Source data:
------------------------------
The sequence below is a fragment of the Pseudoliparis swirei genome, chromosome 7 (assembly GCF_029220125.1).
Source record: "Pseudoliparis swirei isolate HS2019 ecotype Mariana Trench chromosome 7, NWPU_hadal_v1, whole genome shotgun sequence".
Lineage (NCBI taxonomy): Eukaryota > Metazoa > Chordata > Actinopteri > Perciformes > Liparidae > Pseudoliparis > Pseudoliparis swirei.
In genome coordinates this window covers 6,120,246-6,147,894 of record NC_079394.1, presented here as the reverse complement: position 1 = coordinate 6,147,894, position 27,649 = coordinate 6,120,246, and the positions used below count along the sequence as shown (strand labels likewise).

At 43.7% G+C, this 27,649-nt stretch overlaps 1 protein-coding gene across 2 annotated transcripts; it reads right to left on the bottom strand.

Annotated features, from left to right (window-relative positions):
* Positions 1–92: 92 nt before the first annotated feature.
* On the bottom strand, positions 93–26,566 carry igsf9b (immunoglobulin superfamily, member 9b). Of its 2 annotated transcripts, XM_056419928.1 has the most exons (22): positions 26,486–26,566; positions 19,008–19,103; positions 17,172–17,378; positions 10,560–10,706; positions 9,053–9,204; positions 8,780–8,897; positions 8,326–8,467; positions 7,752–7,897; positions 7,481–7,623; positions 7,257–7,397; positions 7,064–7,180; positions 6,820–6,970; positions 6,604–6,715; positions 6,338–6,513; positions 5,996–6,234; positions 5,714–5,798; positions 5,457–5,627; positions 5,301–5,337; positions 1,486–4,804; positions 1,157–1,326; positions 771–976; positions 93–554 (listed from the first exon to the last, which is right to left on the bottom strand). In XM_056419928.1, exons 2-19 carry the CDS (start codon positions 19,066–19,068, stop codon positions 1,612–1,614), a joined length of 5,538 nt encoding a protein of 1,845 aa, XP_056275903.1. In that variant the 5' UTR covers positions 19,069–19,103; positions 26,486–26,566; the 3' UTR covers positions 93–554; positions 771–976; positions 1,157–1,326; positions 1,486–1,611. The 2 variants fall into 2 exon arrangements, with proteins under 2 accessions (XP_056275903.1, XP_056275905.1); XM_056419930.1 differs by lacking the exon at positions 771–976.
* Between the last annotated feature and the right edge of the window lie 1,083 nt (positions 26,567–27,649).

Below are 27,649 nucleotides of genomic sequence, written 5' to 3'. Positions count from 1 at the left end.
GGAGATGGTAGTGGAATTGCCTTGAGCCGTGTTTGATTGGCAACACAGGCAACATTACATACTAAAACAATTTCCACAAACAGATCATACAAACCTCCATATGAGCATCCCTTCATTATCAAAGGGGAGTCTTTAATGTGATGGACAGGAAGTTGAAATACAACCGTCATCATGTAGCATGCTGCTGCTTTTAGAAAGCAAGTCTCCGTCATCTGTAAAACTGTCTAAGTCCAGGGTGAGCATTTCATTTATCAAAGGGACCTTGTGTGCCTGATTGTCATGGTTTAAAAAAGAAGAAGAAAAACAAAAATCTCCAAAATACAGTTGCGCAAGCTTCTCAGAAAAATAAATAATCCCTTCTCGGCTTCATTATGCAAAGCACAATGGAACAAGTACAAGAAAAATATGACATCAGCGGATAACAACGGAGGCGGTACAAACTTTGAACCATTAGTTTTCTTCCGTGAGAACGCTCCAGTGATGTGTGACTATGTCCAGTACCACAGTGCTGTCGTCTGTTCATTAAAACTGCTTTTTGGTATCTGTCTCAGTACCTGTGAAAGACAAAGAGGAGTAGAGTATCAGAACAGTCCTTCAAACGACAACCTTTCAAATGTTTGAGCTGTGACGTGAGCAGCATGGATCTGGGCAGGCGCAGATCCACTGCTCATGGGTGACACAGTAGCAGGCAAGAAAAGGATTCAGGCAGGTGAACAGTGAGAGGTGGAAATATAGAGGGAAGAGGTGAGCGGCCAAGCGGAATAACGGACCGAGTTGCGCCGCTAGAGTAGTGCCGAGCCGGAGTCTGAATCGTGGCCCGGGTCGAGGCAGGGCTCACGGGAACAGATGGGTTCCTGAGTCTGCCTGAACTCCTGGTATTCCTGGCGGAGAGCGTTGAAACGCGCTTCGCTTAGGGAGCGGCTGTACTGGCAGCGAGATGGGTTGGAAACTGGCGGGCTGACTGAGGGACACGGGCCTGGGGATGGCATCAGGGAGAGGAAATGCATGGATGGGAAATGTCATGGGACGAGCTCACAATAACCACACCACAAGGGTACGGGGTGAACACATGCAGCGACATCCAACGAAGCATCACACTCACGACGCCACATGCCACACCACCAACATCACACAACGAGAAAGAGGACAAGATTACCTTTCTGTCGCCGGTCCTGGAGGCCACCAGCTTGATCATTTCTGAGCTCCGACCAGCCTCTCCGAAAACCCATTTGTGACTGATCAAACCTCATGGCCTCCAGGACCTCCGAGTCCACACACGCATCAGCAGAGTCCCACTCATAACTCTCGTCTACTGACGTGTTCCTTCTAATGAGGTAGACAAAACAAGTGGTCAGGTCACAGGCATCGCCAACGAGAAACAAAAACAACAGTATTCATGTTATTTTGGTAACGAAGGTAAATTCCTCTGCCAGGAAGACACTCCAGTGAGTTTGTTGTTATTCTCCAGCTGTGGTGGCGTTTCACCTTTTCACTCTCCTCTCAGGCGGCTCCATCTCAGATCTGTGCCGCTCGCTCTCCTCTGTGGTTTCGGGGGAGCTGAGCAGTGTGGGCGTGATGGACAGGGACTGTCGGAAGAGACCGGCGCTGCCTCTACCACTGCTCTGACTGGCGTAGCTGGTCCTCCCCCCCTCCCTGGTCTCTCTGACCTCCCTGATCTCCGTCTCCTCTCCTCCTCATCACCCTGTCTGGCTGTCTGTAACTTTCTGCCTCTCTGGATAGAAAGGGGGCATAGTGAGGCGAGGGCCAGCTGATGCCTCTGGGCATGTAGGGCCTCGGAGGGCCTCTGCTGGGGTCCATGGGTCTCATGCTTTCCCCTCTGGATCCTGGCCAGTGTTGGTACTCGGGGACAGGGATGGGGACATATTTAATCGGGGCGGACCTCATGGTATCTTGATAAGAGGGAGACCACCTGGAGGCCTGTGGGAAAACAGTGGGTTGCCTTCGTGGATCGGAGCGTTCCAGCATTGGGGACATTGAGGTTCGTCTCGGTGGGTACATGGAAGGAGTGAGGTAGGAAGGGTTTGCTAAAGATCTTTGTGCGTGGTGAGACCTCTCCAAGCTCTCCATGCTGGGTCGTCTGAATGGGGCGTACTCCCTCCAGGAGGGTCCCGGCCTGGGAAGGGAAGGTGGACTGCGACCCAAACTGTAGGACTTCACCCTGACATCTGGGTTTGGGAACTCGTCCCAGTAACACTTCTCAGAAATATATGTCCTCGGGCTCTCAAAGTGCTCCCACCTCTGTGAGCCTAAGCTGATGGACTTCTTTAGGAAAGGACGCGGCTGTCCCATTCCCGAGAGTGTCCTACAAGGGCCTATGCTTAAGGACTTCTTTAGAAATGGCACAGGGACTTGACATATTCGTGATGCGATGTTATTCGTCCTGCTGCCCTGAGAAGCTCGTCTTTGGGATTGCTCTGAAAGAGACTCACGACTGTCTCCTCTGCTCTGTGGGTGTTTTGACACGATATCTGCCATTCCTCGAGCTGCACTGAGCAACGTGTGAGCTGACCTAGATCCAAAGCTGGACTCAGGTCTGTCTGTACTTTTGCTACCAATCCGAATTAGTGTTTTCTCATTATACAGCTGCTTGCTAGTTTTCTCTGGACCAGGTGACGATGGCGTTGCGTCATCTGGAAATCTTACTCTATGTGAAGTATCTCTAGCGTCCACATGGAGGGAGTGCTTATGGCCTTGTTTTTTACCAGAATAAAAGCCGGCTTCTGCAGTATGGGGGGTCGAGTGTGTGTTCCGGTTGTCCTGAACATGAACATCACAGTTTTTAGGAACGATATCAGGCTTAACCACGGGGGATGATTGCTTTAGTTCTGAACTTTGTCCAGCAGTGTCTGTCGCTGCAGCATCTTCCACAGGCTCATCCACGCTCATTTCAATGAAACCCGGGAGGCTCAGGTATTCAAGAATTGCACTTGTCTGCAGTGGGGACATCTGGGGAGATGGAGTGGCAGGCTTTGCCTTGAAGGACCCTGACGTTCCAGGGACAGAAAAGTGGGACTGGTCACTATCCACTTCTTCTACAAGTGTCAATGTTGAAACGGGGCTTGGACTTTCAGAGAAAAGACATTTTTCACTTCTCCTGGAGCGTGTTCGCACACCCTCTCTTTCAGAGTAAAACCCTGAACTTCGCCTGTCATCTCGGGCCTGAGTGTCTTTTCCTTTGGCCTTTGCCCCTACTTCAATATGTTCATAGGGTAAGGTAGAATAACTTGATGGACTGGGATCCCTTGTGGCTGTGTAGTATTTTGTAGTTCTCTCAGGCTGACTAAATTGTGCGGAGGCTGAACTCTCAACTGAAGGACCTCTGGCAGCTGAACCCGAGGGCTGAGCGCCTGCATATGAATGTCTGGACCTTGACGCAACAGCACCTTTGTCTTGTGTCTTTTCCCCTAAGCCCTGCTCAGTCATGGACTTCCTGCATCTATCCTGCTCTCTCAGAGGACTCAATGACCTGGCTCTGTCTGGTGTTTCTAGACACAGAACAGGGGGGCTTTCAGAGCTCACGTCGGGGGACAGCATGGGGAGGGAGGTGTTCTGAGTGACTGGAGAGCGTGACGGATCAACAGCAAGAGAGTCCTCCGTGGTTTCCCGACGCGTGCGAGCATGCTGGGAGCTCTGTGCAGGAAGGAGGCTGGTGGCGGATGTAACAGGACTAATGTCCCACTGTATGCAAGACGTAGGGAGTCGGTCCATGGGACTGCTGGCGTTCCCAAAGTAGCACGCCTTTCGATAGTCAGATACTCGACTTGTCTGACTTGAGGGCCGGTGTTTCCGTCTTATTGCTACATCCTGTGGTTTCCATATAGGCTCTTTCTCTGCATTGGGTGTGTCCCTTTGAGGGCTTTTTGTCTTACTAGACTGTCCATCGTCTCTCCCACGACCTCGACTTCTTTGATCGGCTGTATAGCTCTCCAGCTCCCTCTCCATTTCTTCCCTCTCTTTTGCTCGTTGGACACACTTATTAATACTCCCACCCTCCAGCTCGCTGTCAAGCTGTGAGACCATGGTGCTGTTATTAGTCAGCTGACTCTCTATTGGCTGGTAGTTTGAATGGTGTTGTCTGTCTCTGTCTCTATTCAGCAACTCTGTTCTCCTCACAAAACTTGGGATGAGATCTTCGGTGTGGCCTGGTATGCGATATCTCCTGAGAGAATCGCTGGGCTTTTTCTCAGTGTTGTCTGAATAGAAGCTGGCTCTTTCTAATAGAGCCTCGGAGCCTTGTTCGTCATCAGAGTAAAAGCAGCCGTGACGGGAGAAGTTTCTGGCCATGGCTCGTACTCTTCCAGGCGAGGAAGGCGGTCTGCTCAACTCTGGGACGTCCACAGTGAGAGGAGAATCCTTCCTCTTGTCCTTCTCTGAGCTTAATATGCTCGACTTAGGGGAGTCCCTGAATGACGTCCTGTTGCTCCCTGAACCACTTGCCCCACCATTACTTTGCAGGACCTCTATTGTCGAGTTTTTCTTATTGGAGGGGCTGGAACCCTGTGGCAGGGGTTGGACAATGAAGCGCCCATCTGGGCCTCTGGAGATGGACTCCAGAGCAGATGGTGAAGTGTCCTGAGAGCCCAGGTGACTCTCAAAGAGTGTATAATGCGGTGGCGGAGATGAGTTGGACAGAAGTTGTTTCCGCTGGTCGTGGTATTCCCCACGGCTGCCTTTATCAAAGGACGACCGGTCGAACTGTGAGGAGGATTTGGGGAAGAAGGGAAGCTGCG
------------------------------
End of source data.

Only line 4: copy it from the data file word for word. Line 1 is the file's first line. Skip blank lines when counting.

In genome coordinates this window covers 6,120,246-6,147,894 of record NC_079394.1, presented here as the reverse complement: position 1 = coordinate 6,147,894, position 27,649 = coordinate 6,120,246, and the positions used below count along the sequence as shown (strand labels likewise).